A Sound Of Thunder - It Was Metal

11 songs
58:08 minutes
***** ****


Ten years ago, A Sound Of Thunder from the American capital city Washington DC has been founded, and in that time they have been anything but lazy. It Was Metal is already their seventh longplayer, although one of their records consisted only of cover versions. Besides that, they also released three EPs. Their previous album Tales From The Deadside has me somewhat disappointed, as it was darker and more atmospheric than their earlier material. I may not have been the only one with that conviction, because on the new album, they have on most tracks found their way back to their roots.

This is obvious already on the opener Phantom Flight where the meanwhile sixty-four-year-old Accept singer Mark Tornillo adds some vocal parts. This is a fast track that has everything a traditional heavy metal song is supposed to have. Nina Oseguedaís strong voice matches well with the hoarser voice of Mark Tornillo, and towards the end of the song we get the impression as if the two are duelling each other. The following Lifebringer is more rock than metal, yet still quite powerful and later surprising even with progressive and psychedelic structures. All in all, It Was Metal is harder than its predecessor and goes back to the quality level of the bandís earlier years. And still there are some surprises to be found here. The title track and its intro play around with bluegrass and Southern rock. Obsidian & Gold is at ten minutes a really long track, with Tony Carey who used to play with Rainbow and Zed Yago adding some guest keyboard parts. This epic track comes with many twists and turns, turning from a semi-ballad into a heavy rock and then retro rock piece, with a Hammond organ reminding of Deep Purple. Itís good to hear that A Sound Of Thunder are mature enough to write such long songs without any boring parts. It must also be mentionned that Ninaís vocal performances become more professional by the year. She is able to go to quite some extremes without giving the impression that she is straining herself much. In fact it all sounds like a natural delivery.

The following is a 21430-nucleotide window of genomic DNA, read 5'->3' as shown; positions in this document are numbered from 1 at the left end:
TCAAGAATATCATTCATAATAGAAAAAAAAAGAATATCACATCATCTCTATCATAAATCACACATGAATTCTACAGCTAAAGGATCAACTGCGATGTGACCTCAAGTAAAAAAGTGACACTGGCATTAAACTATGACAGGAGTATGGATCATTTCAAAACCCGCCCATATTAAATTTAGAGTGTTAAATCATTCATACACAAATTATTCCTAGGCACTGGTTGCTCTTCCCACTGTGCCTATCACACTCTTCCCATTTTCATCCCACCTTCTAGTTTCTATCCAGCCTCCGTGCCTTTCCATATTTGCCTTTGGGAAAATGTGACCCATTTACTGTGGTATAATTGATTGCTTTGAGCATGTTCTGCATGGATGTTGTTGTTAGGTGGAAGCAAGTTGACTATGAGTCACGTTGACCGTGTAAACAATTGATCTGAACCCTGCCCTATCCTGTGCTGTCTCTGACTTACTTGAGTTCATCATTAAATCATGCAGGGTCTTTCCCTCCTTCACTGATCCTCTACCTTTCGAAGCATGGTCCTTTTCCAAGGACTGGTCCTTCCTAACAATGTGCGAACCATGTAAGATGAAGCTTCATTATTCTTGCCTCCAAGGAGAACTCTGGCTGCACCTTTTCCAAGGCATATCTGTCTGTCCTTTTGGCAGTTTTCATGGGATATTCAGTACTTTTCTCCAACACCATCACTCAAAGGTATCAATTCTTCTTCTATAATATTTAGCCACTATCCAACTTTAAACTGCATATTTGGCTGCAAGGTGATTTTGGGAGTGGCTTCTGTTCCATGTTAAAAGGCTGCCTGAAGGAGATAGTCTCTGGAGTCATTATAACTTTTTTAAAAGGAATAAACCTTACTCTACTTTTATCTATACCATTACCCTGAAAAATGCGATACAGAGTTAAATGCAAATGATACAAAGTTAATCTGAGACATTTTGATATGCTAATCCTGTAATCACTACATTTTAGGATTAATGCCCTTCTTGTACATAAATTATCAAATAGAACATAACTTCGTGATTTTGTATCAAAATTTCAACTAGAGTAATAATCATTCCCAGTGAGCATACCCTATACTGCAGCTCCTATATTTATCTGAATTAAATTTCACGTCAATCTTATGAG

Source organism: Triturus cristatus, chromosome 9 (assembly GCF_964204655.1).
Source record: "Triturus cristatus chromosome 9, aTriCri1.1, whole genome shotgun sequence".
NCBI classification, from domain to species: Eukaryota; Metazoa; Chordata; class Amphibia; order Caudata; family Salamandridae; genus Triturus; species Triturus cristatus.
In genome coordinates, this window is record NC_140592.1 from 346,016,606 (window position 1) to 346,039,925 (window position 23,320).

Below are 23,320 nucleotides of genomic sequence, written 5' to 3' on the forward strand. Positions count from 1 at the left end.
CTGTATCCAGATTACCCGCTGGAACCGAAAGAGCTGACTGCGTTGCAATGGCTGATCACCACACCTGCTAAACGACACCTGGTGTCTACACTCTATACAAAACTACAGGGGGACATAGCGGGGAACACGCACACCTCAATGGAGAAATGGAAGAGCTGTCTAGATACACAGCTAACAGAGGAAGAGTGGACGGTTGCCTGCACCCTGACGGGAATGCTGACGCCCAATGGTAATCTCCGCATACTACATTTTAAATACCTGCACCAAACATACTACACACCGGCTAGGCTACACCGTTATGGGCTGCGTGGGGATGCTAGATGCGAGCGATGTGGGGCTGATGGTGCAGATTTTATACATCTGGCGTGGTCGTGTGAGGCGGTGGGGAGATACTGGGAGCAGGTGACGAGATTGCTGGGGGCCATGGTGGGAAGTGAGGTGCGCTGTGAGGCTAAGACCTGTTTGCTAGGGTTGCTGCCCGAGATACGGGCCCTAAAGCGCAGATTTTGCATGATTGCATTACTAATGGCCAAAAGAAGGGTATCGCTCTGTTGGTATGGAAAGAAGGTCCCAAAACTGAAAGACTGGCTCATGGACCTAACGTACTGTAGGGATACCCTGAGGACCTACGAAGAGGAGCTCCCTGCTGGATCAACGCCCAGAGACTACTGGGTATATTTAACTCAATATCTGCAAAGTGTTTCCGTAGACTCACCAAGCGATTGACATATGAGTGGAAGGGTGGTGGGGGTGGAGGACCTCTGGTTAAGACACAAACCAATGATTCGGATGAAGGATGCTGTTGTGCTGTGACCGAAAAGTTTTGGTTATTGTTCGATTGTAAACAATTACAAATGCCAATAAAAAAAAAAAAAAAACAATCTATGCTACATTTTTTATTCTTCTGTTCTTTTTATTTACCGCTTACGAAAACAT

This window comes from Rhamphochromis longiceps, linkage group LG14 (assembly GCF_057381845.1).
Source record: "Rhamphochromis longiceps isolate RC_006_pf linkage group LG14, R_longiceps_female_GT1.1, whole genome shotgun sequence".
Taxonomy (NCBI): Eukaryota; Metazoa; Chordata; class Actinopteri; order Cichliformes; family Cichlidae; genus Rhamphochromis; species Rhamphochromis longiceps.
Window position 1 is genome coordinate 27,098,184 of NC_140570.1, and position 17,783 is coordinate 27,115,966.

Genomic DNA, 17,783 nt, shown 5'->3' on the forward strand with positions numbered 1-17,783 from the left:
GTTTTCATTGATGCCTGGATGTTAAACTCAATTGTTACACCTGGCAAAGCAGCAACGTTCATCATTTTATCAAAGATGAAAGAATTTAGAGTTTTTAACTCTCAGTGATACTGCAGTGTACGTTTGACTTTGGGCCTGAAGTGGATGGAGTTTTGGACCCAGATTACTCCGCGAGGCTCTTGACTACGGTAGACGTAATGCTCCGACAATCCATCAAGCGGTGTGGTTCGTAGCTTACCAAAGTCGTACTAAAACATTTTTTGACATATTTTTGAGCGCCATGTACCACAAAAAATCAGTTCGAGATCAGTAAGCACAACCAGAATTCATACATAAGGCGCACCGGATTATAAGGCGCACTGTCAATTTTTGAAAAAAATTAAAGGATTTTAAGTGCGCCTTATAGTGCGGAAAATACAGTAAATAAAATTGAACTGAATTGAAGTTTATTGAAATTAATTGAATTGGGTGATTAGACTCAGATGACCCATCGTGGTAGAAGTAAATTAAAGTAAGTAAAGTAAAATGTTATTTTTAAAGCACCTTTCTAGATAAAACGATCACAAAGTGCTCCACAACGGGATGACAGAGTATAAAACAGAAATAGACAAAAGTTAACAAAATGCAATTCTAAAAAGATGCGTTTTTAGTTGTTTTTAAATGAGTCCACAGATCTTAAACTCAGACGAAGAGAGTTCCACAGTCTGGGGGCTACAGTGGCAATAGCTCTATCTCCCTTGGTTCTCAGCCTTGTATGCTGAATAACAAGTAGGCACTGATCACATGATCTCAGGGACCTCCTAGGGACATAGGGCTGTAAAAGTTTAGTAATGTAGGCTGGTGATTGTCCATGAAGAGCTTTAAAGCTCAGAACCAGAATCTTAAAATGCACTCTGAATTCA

Nina Osegueda also has family roots in Spain and El Salvador, and even though the band that has been named after a short story by Ray Bradbury usually has fantasy and science fiction related lyrics, they have this time chosen a more personal topic. Segadors (The Reapers) is a song about the Catalansí fight for independence, which may feel a little strange for listeners from the European Union. It should be reminded that Spain is a democracy and that an independent Catalonia would have a hard time without all the advantages (open borders, free trade, single market currency,...) that the European Union gives its members. Atlacatl is a song about a folk hero from El Salvador. The CD will be accompanied by an excusive graphic novel that should encourage people to purchase the physical product instead of just the digital version.

A Sound Of Thunder have found back to their right path with It Was Metal. The lyrics of their Catalan song donít agree with my persuasion, and donít really fit with the previous image of the band. But their music is faster, heavier and more traditional again, just like their hardcore fans would have hoped for. It should also be noted that the album was financed by a Kickstarter campaign that collected over $66.000, a new record for a heavy metal band!

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